Dear Mr Stobart,
ENERGY EFFICIENCY AND CO2 COMPARISONS OF PUBLIC TRANSPORT VEHICLES
It was good to meet you yesterday at SET offices. As I mentioned there is an issue about the energy efficiency of public transport vehicles which you might be able to clarify for us.
I have urged James to publish comparison data on Sustraco website to show the energy efficiencies of different public transport vehicles. I am also discussing the issue in relation to work Temple Group is undertaking for clients in the railway industry.
On behalf of Sustraco I also made a submission to the Government of Australia Senate Standing Committee on Rural and Regional Affairs and Transport parliamentary inquiry into “Investment of Commonwealth and State funds in Public Transport infrastructure and services”. This energy eficciency issue is well stated in their report of Aug.09. I quote from para 3-33 pages 23 / 24 and footnote 28 thereto :-
“ Urban buses, trams, and trains use about a fifth to half as much fuel as cars per passenger km., depending on the mode and conditions. Estimates appear to allow for actual typical load factors in service, however details are mostly unclear. The estimates in different sources differ significantly: a fifth to half covers [only] most of the range. Public Transport Users Association [Australia] 2009b gives the clearest explanation: it estimates energy consumption in megajoules per passenger km; including an allowance for energy embodied in making the vehicle as :-
*train with 400 people ……0.2
*tram with 20 people………0.8
*bus with 10 people………..1.4
* car with 1.1 people……….4.7 “
Clearly for non technical non specialist readers this is confusing and potentially misleading. I also think it has the wrong for comparison measurement.
Although I have nowhere seen the issue so clearly stated for U.K. I am aware that although the numbers are different the calculation procedures appear to be similar; and the stated comparison numbers are I am sure equally dubious and confusing. For example both DfT and TfL have on their websites comparison data for CO2 emissions per passenger km. for different public transport modes and vehicle types (and there are others from consultants). On the DfT site while a range of values is given for different train and bus types only a single value is given for all tram types.
The criticisims I have of all these and other data comparison sites are :-
1. There are errors due to proxy measures such as for example fuel cost for fuel burn and passenger ticket sales for total passenger trip kms with questionable conversion factors.
2. Different operators, vehicle manufacturers and interest groups use different calculation formulae.
3. There is no independent validation and reconciliation of different primary data sources.
4. Some vehicle fleet operators have deliberatly over hyped their comparison claims in order to gain advantage in competitive tendering ; e.g. supporters of “megabus”.
However the measure of CO2 emissions per passenger km. is the wrong measure anyway because it includes two independent variables:-
*the technical capability of the vehicle , which is fixed and
* the vehicle capacity utilisation in use which is not only variable but can be manipulated by both operators and public subsidies.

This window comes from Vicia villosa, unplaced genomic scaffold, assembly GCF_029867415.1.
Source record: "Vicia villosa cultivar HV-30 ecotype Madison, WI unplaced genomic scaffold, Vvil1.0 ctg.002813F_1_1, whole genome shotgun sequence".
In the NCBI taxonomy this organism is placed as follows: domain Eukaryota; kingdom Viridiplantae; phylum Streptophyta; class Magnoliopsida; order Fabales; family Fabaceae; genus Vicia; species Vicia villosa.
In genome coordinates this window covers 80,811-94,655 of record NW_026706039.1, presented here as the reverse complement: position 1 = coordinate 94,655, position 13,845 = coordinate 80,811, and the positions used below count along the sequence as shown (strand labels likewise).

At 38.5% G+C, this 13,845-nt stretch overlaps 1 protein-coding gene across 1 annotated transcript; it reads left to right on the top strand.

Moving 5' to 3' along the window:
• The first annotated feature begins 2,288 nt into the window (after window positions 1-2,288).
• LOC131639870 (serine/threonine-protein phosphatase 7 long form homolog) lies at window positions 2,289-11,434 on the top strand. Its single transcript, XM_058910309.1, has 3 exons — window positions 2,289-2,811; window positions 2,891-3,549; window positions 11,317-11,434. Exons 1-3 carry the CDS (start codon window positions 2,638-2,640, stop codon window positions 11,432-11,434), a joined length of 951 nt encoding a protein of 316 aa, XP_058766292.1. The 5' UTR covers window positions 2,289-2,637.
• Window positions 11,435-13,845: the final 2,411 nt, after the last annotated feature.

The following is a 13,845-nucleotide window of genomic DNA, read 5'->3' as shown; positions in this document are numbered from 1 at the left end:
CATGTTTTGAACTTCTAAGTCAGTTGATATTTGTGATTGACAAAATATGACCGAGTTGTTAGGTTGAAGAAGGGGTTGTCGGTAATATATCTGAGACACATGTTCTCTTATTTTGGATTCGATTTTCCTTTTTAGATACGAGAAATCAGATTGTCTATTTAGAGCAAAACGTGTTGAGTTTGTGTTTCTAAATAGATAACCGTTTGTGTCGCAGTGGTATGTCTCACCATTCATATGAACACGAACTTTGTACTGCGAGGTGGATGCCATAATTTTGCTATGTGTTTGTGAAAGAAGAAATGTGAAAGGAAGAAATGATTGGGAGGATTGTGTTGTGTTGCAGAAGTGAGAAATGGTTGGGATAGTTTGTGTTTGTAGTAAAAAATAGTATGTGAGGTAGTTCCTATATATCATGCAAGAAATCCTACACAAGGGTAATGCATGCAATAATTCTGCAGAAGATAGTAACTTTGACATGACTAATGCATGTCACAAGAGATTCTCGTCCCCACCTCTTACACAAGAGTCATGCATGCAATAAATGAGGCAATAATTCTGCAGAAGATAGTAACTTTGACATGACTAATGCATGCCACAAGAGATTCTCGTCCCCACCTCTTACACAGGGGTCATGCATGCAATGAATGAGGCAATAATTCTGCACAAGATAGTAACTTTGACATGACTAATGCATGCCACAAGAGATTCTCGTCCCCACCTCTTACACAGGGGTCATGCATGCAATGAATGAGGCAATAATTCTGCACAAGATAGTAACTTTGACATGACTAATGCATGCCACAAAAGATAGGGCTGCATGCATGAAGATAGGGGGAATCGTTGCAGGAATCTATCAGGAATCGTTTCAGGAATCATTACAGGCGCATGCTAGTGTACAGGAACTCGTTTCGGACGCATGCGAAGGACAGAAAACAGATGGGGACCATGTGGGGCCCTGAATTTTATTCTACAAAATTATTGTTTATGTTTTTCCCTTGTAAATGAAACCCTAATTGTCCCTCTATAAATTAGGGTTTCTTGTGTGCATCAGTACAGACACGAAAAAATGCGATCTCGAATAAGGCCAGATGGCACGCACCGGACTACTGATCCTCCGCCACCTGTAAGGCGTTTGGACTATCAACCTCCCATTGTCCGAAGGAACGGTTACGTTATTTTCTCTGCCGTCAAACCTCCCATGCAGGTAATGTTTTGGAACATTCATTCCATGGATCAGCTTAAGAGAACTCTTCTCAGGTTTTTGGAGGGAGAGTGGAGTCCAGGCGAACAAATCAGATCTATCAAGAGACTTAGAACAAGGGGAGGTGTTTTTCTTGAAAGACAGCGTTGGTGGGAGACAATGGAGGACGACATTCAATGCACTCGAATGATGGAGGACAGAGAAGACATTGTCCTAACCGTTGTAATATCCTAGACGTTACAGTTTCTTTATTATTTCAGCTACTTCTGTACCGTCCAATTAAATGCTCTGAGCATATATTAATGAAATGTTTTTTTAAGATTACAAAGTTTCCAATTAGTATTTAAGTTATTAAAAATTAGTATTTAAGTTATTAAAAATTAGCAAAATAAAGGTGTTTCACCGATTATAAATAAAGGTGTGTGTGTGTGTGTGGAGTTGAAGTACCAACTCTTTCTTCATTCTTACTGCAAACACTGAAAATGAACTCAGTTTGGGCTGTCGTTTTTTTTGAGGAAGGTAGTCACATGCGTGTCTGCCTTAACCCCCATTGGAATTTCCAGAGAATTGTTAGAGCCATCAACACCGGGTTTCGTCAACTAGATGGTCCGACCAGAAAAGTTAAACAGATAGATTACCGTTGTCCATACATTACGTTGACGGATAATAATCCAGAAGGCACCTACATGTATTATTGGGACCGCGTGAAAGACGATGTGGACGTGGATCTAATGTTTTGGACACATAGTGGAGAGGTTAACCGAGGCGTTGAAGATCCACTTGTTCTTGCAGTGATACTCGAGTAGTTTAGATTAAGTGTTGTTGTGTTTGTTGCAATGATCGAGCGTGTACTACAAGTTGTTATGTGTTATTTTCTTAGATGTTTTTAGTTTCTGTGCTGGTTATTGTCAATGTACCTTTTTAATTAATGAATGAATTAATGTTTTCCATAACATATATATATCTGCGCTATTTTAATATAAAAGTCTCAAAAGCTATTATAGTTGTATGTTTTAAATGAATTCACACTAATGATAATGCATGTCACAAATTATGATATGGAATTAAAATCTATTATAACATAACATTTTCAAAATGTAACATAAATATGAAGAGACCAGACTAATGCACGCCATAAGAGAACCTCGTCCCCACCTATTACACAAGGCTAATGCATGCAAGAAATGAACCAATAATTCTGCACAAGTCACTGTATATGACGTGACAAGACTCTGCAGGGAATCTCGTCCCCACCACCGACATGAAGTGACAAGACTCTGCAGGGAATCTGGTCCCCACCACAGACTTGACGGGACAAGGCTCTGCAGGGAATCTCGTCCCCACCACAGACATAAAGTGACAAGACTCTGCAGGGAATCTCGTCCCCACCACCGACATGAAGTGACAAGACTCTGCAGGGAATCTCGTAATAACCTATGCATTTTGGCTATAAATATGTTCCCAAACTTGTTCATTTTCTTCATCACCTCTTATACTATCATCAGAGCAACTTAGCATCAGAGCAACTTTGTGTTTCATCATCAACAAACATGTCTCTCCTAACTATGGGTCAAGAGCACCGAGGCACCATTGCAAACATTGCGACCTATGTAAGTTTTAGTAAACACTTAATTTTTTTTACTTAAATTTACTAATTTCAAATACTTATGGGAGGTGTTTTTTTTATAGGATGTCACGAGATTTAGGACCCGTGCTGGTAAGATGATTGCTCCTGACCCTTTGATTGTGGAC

For example if subsidy to a railway branch line or marginal bus route is increased there is normally a requirement to “improve” the service. In practice that usually means more empty seats traveling more frequently; and hence higher CO2 emissions per passenger km.
The measure that should be used is energy and or CO2 emissions per seat km., or per unit of licenced passenger capacity. It is also hopelessly misleading unless other variables in the comparisons are also standardised ,or at least acknowledged. The independent variables which in my opinion need to be standardised to give meaningful results are:_
1. vehicle size which matters because of economies of scale
2. Average line speed over say 100 km.
3. Number of intermediate stops
4. Age of vehicles
5. Route speed variability due to congestion gradients etc
6. Vehicle life / replacement frequency
For example maga buses only emerge as a misleading “best” in some comparisons because it is asumed that all vehicles are new, there are no intermediate stops, they operate on congestion free motorways in cruise control mode at optimum engine revs. And every seat is occupied with no subsidy penalty for occupancy rates; while simultaneously assuming that railways and trams can have none of those advantages; and vehicle replacements are not considered.
What we as tram promoters need is proper comparisons of new vehicle capabilities. After all every new model of house in U.K. now has to have an independently assesed HIP energy performance certificate covering both energy and CO2 emissions. Independent variables are standardised; and for example it is assumed for assesment purposes that a 5 person house is fully used by 5 people. Moreover once reliable performance data per seat km. are available anybody can then easily calculate the effects of different % vehicle capacity utilisations; including overcrowding and licence excedences.
Is it not reasonable and necessary to do the same for every new model of Public Transport vehicle, when it is given an operating licence?
Is this a task for the new Eco Centre for future sustainable transport?
I would be very grateful for any comments and advice you might like to offer
Dear Mr Stobart,